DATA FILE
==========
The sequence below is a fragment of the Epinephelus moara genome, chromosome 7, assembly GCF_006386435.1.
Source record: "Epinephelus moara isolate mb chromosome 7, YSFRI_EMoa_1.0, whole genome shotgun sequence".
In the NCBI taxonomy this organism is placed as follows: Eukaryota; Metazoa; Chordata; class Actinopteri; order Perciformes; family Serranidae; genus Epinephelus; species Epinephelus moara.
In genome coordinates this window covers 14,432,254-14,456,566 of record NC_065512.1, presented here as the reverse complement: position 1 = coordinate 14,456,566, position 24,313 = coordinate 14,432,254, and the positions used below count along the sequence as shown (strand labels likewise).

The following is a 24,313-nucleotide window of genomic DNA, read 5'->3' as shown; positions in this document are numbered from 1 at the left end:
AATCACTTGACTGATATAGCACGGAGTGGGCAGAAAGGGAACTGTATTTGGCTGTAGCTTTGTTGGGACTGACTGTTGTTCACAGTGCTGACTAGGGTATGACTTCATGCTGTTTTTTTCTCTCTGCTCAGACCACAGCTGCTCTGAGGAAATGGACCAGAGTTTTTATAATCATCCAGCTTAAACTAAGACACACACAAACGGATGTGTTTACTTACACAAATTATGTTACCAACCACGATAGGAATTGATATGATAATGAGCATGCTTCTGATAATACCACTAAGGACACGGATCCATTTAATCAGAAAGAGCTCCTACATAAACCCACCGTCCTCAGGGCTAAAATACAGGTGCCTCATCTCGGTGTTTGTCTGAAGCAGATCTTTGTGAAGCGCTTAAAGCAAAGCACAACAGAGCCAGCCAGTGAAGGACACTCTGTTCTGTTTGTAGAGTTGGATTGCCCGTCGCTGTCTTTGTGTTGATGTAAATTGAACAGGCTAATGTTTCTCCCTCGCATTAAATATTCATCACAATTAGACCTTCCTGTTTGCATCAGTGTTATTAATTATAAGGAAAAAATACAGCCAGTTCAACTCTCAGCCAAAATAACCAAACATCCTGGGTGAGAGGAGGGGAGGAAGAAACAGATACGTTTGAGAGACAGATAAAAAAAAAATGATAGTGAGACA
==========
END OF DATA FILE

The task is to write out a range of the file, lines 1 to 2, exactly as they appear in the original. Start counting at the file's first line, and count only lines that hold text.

The sequence below is a fragment of the Epinephelus moara genome, chromosome 7, assembly GCF_006386435.1.
Source record: "Epinephelus moara isolate mb chromosome 7, YSFRI_EMoa_1.0, whole genome shotgun sequence".